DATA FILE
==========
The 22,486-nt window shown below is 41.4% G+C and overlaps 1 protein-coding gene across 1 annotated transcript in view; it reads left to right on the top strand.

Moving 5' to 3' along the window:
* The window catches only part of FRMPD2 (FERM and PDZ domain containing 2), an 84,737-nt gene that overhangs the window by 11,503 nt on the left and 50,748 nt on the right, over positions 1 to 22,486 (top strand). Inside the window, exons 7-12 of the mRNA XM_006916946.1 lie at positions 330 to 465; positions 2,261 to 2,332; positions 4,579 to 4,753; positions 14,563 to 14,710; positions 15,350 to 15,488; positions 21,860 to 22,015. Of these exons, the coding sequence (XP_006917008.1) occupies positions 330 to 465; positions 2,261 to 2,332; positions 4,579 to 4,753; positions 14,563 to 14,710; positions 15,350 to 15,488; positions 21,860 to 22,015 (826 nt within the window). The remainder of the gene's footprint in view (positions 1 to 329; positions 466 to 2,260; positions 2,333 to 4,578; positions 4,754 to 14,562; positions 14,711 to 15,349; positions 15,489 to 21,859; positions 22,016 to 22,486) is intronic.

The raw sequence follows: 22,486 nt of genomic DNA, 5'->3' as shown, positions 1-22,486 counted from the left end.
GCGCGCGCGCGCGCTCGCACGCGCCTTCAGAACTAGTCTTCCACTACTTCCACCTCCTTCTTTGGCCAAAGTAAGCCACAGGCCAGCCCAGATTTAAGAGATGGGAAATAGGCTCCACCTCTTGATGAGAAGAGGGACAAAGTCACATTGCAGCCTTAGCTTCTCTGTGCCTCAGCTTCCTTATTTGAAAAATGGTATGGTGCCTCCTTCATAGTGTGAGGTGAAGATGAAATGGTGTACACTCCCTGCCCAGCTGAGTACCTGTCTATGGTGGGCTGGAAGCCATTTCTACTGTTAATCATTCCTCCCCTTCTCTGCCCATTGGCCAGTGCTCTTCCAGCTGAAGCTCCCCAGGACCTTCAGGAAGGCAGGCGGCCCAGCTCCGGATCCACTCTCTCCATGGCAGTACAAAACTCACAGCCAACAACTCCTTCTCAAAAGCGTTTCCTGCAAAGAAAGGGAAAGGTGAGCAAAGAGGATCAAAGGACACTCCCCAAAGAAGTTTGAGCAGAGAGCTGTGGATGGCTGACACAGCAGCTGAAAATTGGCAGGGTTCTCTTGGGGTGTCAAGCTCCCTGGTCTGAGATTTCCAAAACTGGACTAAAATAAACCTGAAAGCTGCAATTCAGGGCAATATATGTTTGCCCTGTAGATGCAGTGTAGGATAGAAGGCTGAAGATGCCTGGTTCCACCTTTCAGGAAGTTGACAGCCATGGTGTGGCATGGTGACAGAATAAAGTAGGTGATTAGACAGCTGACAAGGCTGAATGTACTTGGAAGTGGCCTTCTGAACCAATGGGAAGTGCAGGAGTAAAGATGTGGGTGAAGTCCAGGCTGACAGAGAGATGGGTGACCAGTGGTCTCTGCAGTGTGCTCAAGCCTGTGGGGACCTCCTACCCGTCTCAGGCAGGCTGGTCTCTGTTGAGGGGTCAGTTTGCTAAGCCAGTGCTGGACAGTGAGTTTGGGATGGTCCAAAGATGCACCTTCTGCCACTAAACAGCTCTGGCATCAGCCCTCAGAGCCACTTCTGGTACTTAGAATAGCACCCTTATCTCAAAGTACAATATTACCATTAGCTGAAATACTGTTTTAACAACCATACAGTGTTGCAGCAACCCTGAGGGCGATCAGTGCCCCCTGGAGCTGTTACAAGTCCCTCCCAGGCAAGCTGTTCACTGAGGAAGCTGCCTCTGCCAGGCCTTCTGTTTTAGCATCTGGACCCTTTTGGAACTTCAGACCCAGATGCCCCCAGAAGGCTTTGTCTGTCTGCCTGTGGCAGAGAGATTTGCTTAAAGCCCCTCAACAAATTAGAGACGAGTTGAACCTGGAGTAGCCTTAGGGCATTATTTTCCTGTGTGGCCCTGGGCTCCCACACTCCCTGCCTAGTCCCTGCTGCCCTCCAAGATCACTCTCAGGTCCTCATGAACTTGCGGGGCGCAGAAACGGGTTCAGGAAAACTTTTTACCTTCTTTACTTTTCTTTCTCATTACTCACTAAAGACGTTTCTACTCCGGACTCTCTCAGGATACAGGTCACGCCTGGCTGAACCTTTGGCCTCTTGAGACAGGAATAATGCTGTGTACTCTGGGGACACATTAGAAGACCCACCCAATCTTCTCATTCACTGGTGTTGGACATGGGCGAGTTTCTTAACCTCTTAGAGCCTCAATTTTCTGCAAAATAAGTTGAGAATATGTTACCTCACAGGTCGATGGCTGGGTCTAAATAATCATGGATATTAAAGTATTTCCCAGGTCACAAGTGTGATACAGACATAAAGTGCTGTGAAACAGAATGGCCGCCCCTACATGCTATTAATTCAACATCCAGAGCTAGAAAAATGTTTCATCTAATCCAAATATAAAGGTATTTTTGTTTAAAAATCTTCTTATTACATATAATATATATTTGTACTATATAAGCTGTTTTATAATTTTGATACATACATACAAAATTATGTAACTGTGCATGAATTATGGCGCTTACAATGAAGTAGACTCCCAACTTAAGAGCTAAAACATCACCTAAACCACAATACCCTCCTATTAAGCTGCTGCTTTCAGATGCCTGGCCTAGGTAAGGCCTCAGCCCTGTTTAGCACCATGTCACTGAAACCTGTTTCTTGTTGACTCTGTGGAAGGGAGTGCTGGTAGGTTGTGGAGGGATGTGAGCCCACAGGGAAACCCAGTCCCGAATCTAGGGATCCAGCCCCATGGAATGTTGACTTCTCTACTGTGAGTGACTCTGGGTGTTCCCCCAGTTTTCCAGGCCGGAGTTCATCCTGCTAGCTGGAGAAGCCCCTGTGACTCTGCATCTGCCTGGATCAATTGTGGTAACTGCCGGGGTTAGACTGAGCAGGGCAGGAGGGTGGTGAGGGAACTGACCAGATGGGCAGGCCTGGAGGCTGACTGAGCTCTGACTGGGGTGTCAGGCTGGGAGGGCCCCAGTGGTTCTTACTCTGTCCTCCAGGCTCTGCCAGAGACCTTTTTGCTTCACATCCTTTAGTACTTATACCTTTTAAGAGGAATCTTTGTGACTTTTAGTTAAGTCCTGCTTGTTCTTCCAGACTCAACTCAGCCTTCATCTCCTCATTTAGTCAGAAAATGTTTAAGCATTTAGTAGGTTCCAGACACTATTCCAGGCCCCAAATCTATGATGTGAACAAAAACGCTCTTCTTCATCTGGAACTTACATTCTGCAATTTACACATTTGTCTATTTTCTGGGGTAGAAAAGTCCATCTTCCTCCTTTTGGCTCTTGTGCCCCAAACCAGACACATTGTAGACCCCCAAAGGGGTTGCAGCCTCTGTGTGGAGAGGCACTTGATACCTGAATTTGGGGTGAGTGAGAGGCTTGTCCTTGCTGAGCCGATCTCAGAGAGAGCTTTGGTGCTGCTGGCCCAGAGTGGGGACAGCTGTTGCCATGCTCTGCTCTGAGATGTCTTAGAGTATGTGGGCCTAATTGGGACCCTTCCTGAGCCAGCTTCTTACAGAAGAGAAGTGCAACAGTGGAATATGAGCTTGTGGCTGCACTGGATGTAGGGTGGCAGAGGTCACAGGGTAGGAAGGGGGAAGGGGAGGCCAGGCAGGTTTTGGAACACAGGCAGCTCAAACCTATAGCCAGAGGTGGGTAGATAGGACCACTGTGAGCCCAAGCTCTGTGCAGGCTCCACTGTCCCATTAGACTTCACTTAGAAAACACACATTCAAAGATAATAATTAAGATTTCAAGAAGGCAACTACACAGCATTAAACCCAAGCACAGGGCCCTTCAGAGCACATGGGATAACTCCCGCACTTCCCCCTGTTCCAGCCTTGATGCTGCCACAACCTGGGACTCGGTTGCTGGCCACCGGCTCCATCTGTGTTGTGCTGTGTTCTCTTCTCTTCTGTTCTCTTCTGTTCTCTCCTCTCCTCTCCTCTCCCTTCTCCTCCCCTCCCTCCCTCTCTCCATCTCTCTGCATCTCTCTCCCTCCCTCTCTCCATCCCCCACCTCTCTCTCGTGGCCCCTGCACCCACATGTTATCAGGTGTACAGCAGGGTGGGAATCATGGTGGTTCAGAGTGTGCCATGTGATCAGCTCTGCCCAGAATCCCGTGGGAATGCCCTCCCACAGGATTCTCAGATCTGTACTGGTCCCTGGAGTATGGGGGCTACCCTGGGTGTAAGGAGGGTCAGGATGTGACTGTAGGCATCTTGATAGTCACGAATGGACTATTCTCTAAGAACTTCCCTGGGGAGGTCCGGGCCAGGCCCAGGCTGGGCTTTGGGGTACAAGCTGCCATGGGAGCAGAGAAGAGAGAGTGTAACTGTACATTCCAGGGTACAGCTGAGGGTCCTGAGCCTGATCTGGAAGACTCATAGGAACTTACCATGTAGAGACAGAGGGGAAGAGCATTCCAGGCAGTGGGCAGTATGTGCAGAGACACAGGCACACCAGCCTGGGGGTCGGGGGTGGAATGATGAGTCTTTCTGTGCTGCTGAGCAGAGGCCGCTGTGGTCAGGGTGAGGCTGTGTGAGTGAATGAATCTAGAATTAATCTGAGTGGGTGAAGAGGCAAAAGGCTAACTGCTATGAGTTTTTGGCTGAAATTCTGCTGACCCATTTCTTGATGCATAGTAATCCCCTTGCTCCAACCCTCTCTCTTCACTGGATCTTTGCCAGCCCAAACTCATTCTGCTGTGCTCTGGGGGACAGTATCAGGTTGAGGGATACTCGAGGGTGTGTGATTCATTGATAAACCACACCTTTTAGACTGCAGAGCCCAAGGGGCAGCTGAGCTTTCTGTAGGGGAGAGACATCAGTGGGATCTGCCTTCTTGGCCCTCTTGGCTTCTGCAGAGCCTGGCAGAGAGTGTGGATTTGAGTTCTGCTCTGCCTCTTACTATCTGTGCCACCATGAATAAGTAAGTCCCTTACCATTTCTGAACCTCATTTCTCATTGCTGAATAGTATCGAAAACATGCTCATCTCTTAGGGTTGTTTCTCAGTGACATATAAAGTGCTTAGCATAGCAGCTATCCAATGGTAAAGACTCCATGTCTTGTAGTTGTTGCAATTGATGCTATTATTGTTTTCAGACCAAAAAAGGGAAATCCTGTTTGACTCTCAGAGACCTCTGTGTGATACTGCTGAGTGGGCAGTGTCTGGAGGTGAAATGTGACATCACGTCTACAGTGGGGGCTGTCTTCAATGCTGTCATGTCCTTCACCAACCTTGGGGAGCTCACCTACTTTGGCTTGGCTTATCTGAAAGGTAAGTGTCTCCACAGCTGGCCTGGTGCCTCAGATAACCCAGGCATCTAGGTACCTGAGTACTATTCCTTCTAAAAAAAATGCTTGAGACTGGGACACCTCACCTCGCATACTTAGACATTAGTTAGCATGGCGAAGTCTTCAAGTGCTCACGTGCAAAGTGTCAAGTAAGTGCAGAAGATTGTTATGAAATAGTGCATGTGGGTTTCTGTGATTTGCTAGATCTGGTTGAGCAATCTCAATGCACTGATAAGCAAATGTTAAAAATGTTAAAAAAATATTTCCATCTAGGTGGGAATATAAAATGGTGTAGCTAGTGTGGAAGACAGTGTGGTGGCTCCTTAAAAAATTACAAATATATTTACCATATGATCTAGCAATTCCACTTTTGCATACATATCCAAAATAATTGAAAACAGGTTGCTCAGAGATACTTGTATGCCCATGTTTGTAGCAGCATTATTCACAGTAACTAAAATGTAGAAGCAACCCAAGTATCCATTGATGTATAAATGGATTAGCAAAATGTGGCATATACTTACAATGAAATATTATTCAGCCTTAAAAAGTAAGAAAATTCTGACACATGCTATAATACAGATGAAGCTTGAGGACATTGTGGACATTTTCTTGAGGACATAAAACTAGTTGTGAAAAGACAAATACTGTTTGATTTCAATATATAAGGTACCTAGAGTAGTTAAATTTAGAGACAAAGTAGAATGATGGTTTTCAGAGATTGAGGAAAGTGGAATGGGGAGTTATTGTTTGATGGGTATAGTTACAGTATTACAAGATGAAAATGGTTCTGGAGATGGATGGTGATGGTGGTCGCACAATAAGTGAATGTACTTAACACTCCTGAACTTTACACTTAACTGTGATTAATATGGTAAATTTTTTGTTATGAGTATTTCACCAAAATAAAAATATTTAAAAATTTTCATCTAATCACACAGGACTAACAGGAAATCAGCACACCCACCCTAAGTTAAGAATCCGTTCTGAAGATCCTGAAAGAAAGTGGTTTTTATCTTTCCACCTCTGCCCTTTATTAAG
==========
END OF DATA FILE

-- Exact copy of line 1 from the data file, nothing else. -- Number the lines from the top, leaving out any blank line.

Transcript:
The 22,486-nt window shown below is 41.4% G+C and overlaps 1 protein-coding gene across 1 annotated transcript in view; it reads left to right on the top strand.